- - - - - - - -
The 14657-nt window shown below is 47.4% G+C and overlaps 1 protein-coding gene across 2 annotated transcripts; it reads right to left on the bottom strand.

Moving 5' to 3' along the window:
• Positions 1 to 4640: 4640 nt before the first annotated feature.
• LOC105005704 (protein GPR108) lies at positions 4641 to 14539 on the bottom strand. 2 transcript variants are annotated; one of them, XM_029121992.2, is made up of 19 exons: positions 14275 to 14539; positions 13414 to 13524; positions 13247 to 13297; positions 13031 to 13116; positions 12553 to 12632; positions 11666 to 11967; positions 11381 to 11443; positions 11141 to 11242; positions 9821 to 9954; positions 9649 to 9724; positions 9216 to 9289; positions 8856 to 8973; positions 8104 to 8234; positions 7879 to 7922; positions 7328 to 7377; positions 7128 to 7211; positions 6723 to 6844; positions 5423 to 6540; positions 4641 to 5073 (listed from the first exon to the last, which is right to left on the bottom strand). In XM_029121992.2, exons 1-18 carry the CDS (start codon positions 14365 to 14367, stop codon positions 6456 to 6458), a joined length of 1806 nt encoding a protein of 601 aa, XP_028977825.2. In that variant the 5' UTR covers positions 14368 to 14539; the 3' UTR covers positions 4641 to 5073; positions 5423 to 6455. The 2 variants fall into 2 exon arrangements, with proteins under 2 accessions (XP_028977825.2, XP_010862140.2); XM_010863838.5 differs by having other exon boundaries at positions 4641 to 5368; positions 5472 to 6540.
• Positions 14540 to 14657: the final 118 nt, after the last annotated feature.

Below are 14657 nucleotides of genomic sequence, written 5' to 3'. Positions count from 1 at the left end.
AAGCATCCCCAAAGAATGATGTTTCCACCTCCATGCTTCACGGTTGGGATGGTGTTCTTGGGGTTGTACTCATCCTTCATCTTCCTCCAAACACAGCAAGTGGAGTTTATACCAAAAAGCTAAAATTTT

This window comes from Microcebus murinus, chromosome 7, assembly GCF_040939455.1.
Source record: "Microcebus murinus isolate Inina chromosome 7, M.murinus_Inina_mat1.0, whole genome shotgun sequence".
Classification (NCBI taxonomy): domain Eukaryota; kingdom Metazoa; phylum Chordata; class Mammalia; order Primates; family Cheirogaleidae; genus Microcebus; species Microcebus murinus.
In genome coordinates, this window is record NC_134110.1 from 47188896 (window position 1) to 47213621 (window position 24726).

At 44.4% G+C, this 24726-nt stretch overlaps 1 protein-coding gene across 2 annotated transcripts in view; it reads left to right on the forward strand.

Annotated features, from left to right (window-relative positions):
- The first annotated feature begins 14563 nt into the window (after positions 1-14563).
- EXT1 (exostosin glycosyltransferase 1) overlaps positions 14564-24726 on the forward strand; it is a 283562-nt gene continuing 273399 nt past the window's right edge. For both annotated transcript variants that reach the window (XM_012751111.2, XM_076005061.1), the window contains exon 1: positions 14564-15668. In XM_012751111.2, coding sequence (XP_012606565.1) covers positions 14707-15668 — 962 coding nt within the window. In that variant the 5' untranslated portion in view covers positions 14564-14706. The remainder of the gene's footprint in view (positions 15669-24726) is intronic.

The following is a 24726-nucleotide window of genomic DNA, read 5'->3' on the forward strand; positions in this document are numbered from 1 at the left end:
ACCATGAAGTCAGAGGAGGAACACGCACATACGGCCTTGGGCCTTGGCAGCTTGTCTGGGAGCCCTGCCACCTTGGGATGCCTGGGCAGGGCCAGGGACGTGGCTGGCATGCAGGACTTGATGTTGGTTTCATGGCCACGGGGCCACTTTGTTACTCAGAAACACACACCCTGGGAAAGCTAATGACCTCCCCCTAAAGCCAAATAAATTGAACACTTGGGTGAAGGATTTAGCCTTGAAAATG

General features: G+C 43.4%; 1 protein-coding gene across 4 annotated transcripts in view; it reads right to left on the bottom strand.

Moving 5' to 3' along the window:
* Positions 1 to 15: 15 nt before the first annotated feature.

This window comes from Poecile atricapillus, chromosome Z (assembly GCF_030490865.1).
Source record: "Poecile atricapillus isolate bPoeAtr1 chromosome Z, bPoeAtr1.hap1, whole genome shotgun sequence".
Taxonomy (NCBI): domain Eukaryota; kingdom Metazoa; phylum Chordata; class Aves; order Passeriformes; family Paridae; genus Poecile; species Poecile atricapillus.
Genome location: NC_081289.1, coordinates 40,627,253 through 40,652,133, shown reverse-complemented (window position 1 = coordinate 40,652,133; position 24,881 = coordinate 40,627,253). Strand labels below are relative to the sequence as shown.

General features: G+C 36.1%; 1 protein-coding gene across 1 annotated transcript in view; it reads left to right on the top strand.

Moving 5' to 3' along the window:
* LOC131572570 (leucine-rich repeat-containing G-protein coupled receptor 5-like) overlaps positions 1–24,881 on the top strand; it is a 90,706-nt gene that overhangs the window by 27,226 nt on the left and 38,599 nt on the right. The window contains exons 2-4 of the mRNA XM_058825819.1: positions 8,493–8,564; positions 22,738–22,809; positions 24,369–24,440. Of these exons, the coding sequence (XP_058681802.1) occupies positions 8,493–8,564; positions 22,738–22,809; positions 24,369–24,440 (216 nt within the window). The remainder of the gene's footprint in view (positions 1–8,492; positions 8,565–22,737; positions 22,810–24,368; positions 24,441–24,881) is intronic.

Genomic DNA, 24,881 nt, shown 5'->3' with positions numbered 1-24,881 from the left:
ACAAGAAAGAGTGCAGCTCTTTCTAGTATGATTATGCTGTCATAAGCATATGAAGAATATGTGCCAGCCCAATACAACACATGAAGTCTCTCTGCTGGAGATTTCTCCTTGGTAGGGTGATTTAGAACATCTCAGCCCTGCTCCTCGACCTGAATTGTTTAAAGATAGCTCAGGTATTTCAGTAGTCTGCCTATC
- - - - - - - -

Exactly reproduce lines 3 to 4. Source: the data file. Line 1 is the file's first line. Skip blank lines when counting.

• Positions 1 to 4640: 4640 nt before the first annotated feature.
• LOC105005704 (protein GPR108) lies at positions 4641 to 14539 on the bottom strand. 2 transcript variants are annotated; one of them, XM_029121992.2, is made up of 19 exons: positions 14275 to 14539; positions 13414 to 13524; positions 13247 to 13297; positions 13031 to 13116; positions 12553 to 12632; positions 11666 to 11967; positions 11381 to 11443; positions 11141 to 11242; positions 9821 to 9954; positions 9649 to 9724; positions 9216 to 9289; positions 8856 to 8973; positions 8104 to 8234; positions 7879 to 7922; positions 7328 to 7377; positions 7128 to 7211; positions 6723 to 6844; positions 5423 to 6540; positions 4641 to 5073 (listed from the first exon to the last, which is right to left on the bottom strand). In XM_029121992.2, exons 1-18 carry the CDS (start codon positions 14365 to 14367, stop codon positions 6456 to 6458), a joined length of 1806 nt encoding a protein of 601 aa, XP_028977825.2. In that variant the 5' UTR covers positions 14368 to 14539; the 3' UTR covers positions 4641 to 5073; positions 5423 to 6455. The 2 variants fall into 2 exon arrangements, with proteins under 2 accessions (XP_028977825.2, XP_010862140.2); XM_010863838.5 differs by having other exon boundaries at positions 4641 to 5368; positions 5472 to 6540.